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Topics: Cotinine (70%), Nicotine (59%), Tobacco smoke (58%) ... read more

2 Citations


Open accessJournal ArticleDOI: 10.18001/TRS.7.3.2
Abstract: Objectives Past research has not examined secondhand and thirdhand smoke (THS) exposure in children of cigar smokers. We examined hand nicotine and cotinine levels in children of cigar smokers to explore the contribution of cigar smoke to tobacco smoke exposure (TSE). Methods Participants were children (N = 24; mean (SD) age = 6.5 (3.6) years) whose parents smoked cigars only or poly-used cigars and/or cigarettes. Primary outcomes were hand nicotine and urinary cotinine levels. Results All children had detectable hand nicotine (range: 7.6-312.5ng/wipe) and cotinine (range: 0.3-100.3ng/ml). Positive correlations were found between hand nicotine and cotinine (r = 0.693, p = .001), hand nicotine and parents who also smoked cigarettes (r = 0.407, p = .048), and hand nicotine and number of smokers around the child (r = 0.436, p = .03). Hand nicotine (r = -0.464, p = .02), but not cotinine (r = -0.266, p = .26), was negatively correlated with child age. Multiple regression results indicated a positive association between hand nicotine and cotinine (p = .002; semi-partial r2 = 0.415), irrespective of child age. Conclusions The significant association of hand nicotine with urinary cotinine suggests that THS pollution should be assessed in evaluating children's overall TSE to cigars and other tobacco products, and hand nicotine may be a proxy for overall TSE. Younger children may have increased THS pollutant uptake.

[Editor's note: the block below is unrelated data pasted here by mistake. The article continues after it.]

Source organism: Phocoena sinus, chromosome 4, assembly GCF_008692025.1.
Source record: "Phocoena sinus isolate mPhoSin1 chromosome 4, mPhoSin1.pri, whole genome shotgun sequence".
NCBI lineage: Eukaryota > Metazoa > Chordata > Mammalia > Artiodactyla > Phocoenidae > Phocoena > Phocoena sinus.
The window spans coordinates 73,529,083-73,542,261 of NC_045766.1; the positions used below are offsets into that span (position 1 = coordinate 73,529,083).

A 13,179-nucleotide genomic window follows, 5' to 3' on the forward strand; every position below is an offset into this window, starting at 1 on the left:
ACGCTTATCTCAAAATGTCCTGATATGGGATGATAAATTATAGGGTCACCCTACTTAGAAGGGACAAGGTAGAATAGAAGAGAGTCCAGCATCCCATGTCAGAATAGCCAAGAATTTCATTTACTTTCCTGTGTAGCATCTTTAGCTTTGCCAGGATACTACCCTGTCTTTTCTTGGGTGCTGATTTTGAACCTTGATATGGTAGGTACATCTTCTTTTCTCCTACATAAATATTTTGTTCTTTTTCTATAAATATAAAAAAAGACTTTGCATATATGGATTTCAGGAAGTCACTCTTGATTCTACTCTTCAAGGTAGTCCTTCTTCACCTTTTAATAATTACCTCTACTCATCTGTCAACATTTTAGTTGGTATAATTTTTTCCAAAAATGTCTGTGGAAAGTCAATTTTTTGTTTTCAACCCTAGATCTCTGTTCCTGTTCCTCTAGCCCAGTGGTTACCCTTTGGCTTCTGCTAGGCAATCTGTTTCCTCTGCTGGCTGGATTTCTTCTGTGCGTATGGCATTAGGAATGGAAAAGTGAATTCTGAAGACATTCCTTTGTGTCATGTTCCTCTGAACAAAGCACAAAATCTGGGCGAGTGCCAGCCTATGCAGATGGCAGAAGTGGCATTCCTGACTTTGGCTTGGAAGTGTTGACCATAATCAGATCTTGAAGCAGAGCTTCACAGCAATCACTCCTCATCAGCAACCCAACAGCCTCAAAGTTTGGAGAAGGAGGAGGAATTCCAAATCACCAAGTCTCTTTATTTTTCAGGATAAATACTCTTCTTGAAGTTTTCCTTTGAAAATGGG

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Topics: Cotinine (70%), Nicotine (60%)

1 Citations


Open accessJournal ArticleDOI: 10.1002/MBO3.1198
Li He1, Li He2, Yan-Xia Zhou1, Yan-Xia Zhou3  +9 moreInstitutions (5)
01 Jun 2021-
Abstract: The gut microbiome composition is influenced by many factors including environmental exposures. Here, we investigated the effect of thirdhand cigarette smoke (THS) and exposure age on gut microbiome diversity. C57BL/6 mice were exposed to THS at human exposure relevant levels for three weeks during three different life stages: postnatal (0-3 weeks of age), pubescent (4-7 weeks of age), and adult (9-12 weeks of age), respectively. Cecal microbiome profiles were assessed at 17 weeks of age by 16S rRNA gene sequencing. We found that age at THS exposure strongly influenced the cecal microbiome composition. Although postnatal THS exposure significantly influenced the microbial composition, pubescent and adulthood exposures only had minor effects. The microbiome of postnatally THS-exposed mice significantly increased several degradation pathways that regulate glycolysis and pyruvate decarboxylation, and significantly decreased coenzyme A biosynthesis and pyrimidine deoxyribonucleoside salvage. Our results indicate that mouse postnatal development is particularly susceptible to persistent THS exposure effects on the gut microbiome.

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1 Citations


Open accessJournal ArticleDOI: 10.3390/SU132312994
24 Nov 2021-Sustainability